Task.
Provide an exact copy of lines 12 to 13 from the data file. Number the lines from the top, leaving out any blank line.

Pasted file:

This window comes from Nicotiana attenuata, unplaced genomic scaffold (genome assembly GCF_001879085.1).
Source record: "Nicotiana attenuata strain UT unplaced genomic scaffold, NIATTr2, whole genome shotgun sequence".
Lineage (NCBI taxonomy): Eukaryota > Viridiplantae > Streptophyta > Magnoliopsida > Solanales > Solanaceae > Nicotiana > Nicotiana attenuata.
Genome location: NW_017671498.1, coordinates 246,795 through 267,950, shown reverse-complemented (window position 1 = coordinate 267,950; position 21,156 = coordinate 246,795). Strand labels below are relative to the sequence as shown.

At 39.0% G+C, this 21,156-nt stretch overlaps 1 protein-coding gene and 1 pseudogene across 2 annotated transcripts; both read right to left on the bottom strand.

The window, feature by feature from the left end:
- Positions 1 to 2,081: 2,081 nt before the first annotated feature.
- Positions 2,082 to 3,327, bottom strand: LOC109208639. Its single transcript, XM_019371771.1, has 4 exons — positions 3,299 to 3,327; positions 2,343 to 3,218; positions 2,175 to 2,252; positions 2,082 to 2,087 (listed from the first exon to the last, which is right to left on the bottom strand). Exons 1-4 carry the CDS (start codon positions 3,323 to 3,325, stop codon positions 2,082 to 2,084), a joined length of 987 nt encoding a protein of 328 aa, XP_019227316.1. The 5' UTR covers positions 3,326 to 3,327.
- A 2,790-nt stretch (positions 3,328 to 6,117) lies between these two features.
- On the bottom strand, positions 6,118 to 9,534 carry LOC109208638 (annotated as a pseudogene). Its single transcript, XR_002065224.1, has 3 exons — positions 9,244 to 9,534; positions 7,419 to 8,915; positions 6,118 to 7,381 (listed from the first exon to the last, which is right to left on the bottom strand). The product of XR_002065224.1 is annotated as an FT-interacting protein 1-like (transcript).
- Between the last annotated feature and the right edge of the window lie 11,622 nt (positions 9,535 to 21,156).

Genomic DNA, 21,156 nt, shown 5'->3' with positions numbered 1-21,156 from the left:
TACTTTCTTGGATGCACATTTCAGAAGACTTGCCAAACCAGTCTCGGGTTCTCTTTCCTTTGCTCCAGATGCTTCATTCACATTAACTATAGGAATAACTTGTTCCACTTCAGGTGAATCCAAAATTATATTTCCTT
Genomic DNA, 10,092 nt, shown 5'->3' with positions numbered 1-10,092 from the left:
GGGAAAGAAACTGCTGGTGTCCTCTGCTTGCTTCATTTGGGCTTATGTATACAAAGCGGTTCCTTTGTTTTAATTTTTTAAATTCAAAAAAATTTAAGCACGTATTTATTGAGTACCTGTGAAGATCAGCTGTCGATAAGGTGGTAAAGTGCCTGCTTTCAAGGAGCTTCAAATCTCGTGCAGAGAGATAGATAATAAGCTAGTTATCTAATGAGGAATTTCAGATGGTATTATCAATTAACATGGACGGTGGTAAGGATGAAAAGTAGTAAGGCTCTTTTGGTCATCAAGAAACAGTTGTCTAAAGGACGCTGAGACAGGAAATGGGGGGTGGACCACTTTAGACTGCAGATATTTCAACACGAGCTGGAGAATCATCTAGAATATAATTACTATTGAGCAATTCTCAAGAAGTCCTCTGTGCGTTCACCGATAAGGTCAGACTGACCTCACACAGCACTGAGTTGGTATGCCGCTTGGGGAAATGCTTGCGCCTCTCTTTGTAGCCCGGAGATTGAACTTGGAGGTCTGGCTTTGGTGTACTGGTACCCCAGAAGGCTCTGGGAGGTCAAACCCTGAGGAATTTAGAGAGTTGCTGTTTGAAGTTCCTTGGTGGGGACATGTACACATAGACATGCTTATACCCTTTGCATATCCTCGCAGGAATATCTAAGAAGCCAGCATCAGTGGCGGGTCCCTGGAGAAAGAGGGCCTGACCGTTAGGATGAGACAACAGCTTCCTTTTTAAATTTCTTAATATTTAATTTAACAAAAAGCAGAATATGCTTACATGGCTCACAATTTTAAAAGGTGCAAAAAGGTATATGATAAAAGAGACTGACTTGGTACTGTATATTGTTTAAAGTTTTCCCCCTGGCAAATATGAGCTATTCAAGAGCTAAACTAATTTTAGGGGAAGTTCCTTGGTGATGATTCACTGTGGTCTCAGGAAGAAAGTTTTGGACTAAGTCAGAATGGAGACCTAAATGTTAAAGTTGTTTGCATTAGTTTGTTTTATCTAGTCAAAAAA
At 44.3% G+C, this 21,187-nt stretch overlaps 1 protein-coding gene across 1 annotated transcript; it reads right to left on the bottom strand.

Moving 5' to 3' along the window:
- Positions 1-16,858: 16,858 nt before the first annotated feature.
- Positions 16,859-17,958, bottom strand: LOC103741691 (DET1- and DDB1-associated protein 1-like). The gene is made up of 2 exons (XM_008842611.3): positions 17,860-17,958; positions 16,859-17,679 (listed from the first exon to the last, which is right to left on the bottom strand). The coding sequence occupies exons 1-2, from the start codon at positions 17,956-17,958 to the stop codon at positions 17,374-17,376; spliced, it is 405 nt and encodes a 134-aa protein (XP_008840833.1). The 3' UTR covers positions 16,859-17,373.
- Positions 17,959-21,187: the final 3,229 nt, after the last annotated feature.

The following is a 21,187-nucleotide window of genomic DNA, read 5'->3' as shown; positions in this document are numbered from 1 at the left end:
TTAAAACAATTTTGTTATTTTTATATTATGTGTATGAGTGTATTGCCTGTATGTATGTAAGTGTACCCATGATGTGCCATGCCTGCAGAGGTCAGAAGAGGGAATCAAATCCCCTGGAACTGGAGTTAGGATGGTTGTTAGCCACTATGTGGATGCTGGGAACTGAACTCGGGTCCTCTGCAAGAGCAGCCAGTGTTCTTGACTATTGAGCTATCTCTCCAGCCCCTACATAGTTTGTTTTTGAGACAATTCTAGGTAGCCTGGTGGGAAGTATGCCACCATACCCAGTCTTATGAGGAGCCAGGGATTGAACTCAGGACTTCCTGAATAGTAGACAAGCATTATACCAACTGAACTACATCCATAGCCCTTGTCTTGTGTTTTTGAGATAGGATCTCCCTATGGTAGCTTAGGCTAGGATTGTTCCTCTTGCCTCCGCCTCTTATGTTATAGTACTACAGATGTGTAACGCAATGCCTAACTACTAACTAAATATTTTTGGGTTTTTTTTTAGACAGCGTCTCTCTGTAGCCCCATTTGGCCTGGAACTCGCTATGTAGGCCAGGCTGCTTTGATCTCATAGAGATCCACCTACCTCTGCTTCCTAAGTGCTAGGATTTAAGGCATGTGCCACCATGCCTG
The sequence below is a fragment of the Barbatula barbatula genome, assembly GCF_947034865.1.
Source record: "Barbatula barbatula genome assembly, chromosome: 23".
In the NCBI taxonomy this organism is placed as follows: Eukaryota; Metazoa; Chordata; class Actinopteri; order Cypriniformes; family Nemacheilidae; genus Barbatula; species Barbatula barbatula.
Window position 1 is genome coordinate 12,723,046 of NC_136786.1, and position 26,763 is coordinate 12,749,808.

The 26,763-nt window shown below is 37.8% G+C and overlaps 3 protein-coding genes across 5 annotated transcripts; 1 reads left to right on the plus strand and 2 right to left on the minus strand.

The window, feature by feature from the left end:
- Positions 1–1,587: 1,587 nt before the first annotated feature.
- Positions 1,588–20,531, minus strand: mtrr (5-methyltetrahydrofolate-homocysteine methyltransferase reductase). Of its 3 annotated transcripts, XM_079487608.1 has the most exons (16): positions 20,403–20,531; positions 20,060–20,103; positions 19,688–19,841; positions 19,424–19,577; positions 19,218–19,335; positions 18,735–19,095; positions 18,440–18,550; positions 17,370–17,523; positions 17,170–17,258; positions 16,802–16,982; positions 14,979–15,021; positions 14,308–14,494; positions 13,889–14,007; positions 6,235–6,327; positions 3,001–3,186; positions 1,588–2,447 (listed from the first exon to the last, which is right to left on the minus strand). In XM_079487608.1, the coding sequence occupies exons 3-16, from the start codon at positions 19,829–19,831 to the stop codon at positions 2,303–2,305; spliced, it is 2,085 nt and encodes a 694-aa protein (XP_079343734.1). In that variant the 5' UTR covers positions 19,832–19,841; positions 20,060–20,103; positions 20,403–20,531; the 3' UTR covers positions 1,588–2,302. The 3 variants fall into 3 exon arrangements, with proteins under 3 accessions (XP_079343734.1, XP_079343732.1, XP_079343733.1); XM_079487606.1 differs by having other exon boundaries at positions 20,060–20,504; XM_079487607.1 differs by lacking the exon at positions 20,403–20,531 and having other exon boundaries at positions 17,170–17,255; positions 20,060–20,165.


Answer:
Genomic DNA, 21,156 nt, shown 5'->3' with positions numbered 1-21,156 from the left:
TACTTTCTTGGATGCACATTTCAGAAGACTTGCCAAACCAGTCTCGGGTTCTCTTTCCTTTGCTCCAGATGCTTCATTCACATTAACTATAGGAATAACTTGTTCCACTTCAGGTGAATCCAAAATTATATTTCCTT